Developmental delay is when a child is delayed in one or more areas of their development. There are a number of areas of development which may be affected. These are a child’s cognitive development, physical development, communication and language, and social and emotional development. There are specific developmental milestones a child is expected to reach at specific times in their lives. If there is a deviation from these typical milestones, their rates and sequences, there maybe signs for concern.
Early identification of children with developmental delays is important in the early stages as it facilitates early intervention. Early intervention refers to the services established and designed specifically to identify and treat such developmental delays. The earlier delays are identified the quicker professionals can intervene in order to work on the identified concerns, correctly supporting children and their families and also the child’s early years setting with plans and programs specifically designed for the child. If further help is required this can be organised at an early stage as well. Delays in support are hugely avoided.
In a research study done by Christine Yoshinaga-Itano et al (1998), on Language of Early and Later Identified Children with Hearing Loss, it was found that after comparing deaf children who received early identification to those who did not – results showed that “Children whose hearing losses were identified by 6 months of age demonstrated significantly better language scores than children identified after 6 months of age.” (http://pediatrics.aappublications.org/content/102/5/1161.short)
Therefore clarifying that early identification leading to early intervention, results in more positive outcomes in child development.
However, prompting for early intervention may also turn out to be problematic. Raising alarm bells too early may lead to wrong diagnoses and treatment. A child may naturally be developing at a slower pace in a certain area, though other areas of development maybe at the correct rate and sequence. Children do not develop skills and behaviors by a strict timetable, their delays maybe short-lived – yet by intervening too early children are not being given the opportunity to develop at their own rate.
Families and other adults around the child may be looking too deep into the situation. They may have specific expectation from the child through prior experience or knowledge, or through comparisons with friend’s children or siblings. These expectations maybe reason for unnecessary concerns. A child maybe wrongly labelled as ‘slow’ due to these expectations. Practitioners and agencies may have a lack of knowledge or insufficient observational reports therefore prompting wrong diagnoses and treatment.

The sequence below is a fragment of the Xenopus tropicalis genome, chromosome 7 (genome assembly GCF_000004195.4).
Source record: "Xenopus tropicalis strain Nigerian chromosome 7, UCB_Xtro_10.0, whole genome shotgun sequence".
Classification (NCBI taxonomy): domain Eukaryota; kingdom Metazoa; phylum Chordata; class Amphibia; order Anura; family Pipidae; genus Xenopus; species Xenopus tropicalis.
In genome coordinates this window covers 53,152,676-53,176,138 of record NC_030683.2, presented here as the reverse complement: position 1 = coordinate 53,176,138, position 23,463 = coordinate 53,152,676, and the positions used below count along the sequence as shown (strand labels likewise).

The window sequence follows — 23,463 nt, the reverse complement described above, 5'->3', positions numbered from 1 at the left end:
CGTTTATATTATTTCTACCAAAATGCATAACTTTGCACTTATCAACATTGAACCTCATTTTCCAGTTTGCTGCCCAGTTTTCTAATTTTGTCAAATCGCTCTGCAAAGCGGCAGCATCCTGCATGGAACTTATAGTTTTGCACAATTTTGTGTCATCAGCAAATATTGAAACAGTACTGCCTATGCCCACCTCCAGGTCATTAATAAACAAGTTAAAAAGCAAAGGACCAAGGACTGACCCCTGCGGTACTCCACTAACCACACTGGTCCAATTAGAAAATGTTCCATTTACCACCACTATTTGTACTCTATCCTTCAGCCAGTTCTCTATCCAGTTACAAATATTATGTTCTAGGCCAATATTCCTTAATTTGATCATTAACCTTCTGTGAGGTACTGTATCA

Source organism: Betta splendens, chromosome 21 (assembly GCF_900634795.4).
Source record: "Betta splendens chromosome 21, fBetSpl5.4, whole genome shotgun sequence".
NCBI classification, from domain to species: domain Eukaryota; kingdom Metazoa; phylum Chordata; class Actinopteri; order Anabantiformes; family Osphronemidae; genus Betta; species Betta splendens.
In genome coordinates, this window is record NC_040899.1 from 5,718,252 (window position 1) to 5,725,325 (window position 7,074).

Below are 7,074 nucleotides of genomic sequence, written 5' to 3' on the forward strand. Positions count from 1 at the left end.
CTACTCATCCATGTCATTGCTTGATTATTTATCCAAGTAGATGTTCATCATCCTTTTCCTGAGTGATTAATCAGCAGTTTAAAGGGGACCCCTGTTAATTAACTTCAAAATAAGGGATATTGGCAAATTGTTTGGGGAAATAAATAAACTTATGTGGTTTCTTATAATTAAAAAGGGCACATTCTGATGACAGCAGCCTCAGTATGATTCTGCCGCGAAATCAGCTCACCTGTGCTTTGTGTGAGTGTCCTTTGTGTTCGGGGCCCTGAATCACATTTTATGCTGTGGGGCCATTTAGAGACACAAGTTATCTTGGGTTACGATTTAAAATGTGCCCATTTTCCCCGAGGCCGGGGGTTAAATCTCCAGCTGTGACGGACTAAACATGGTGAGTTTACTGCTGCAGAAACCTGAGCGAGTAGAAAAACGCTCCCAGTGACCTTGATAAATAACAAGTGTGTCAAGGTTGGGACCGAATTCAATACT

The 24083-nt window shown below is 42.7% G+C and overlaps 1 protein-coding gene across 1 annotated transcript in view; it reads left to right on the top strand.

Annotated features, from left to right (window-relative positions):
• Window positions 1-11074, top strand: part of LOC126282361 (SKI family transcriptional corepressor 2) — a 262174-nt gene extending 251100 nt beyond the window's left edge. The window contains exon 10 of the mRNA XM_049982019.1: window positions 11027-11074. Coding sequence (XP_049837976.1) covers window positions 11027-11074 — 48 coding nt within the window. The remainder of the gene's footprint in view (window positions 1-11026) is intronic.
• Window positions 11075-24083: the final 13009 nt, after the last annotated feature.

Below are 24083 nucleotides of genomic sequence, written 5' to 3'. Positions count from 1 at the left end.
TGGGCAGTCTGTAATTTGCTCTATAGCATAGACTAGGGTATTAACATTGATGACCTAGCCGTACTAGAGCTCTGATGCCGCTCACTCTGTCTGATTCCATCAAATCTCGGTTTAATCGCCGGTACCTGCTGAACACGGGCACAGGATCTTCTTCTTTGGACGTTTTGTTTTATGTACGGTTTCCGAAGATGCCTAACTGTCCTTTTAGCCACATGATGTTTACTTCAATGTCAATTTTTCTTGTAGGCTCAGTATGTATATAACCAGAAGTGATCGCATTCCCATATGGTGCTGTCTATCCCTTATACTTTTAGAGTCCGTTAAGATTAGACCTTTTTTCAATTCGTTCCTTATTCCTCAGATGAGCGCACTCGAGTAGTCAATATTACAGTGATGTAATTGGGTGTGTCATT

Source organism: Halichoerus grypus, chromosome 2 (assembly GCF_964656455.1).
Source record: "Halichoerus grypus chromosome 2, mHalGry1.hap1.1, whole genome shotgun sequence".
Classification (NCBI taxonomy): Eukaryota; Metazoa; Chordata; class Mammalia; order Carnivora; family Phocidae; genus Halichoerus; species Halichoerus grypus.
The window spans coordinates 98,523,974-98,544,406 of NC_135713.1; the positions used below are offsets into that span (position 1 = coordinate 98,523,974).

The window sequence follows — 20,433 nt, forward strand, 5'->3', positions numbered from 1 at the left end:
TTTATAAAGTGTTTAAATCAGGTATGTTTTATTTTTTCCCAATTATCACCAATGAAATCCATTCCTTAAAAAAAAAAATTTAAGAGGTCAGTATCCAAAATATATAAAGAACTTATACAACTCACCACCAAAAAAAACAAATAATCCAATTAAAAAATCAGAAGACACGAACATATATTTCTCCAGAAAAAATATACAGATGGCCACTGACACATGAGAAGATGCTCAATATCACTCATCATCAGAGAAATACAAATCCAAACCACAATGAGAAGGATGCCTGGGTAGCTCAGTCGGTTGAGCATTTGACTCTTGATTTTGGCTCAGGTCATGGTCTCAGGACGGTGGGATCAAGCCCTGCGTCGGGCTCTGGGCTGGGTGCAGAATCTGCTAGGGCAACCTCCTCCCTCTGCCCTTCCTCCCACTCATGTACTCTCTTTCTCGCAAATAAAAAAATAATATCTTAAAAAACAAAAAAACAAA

There are also risks associated with late recognition of developmental delays. We may be opening up possibilities of further delays in other areas of development. Developmental delays in one area of child development, often means that there may be a knock on effect where other areas of development may also be affected. For instance delays in speech often results in delays in communication, and social and emotional development. Interaction with others is not being able to be facilitated therefore the child continues to miss out on communication opportunities.
If late recognition of delays occurs, intervention is also delayed and this can seriously affect long-term progress in all areas, i.e. educational progress and in the work force.
Problems in later life may also be evident. Delays maybe misunderstood as behavioral issues, the child maybe wrongly labelled – children may naturally fit themselves in to the labelled behavior. This may lead to issues for children when they reach their teens and adult life – becoming ‘delinquents’ or ‘criminals’ due to being misunderstood in their early years, i.e. Labeling Theory;
“Labeling theory is the theory of how the self-identity and behaviour of individuals may be determined or influenced by the terms used to describe or classify them…. Labeling theory holds that deviance is not inherent to an act, but instead focuses on the tendency of majorities to negatively label minorities or those seen as deviant from standard cultural norms.” (https://en.wikipedia.org/wiki/Labeling_theory)
Late recognition of delays may also affect a child’s confidence and self-esteem causing them problems in building relationships. It may also cause them to become isolated for fear of neglect, being bullied or made fun of due to them being ‘different’ to others.
In early years settings, children with developmental delays are normally identified in three main ways: during routine developmental surveillance or screening; following parental concern; and after third parties such as early years teachers or nursery care professionals raise concerns. An important step to improve the correct and timely identification of developmental delays is by educating the parents on what to look out for, what we have to offer as early years setting and where we can turn for professional support, diagnoses and care.